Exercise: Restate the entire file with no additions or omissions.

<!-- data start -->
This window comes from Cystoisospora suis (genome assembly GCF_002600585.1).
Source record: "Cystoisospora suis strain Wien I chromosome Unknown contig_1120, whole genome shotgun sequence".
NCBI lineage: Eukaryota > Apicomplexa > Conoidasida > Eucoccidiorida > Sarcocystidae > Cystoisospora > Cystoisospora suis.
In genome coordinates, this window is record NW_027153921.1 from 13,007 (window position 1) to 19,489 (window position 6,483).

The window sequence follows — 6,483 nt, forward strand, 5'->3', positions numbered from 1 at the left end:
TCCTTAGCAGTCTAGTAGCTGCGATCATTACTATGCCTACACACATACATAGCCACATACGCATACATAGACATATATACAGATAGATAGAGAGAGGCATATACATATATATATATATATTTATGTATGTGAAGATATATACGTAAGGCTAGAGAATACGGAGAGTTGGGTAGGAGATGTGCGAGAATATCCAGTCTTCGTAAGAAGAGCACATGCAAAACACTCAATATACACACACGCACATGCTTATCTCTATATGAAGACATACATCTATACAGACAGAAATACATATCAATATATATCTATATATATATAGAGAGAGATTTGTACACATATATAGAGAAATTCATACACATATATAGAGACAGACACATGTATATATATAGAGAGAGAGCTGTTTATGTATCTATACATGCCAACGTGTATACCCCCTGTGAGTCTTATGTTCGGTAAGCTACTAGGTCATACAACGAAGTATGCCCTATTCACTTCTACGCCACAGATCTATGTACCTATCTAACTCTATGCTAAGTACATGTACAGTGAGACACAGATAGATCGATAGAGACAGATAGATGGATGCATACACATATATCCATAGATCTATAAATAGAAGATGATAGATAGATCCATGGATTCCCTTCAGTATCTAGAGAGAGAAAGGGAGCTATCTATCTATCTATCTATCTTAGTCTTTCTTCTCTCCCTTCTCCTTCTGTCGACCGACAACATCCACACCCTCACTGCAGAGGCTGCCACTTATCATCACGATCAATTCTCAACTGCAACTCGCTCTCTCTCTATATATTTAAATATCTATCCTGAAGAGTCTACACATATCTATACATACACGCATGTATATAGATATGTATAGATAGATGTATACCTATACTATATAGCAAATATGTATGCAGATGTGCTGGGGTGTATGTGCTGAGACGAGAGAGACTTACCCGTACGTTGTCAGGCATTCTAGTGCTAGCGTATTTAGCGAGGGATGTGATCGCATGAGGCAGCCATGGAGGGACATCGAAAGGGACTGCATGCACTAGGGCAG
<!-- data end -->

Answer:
This window comes from Cystoisospora suis (genome assembly GCF_002600585.1).
Source record: "Cystoisospora suis strain Wien I chromosome Unknown contig_1120, whole genome shotgun sequence".
NCBI lineage: Eukaryota > Apicomplexa > Conoidasida > Eucoccidiorida > Sarcocystidae > Cystoisospora > Cystoisospora suis.
In genome coordinates, this window is record NW_027153921.1 from 13,007 (window position 1) to 19,489 (window position 6,483).

The window sequence follows — 6,483 nt, forward strand, 5'->3', positions numbered from 1 at the left end:
TCCTTAGCAGTCTAGTAGCTGCGATCATTACTATGCCTACACACATACATAGCCACATACGCATACATAGACATATATACAGATAGATAGAGAGAGGCATATACATATATATATATATATTTATGTATGTGAAGATATATACGTAAGGCTAGAGAATACGGAGAGTTGGGTAGGAGATGTGCGAGAATATCCAGTCTTCGTAAGAAGAGCACATGCAAAACACTCAATATACACACACGCACATGCTTATCTCTATATGAAGACATACATCTATACAGACAGAAATACATATCAATATATATCTATATATATATAGAGAGAGATTTGTACACATATATAGAGAAATTCATACACATATATAGAGACAGACACATGTATATATATAGAGAGAGAGCTGTTTATGTATCTATACATGCCAACGTGTATACCCCCTGTGAGTCTTATGTTCGGTAAGCTACTAGGTCATACAACGAAGTATGCCCTATTCACTTCTACGCCACAGATCTATGTACCTATCTAACTCTATGCTAAGTACATGTACAGTGAGACACAGATAGATCGATAGAGACAGATAGATGGATGCATACACATATATCCATAGATCTATAAATAGAAGATGATAGATAGATCCATGGATTCCCTTCAGTATCTAGAGAGAGAAAGGGAGCTATCTATCTATCTATCTATCTTAGTCTTTCTTCTCTCCCTTCTCCTTCTGTCGACCGACAACATCCACACCCTCACTGCAGAGGCTGCCACTTATCATCACGATCAATTCTCAACTGCAACTCGCTCTCTCTCTATATATTTAAATATCTATCCTGAAGAGTCTACACATATCTATACATACACGCATGTATATAGATATGTATAGATAGATGTATACCTATACTATATAGCAAATATGTATGCAGATGTGCTGGGGTGTATGTGCTGAGACGAGAGAGACTTACCCGTACGTTGTCAGGCATTCTAGTGCTAGCGTATTTAGCGAGGGATGTGATCGCATGAGGCAGCCATGGAGGGACATCGAAAGGGACTGCATGCACTAGGGCAG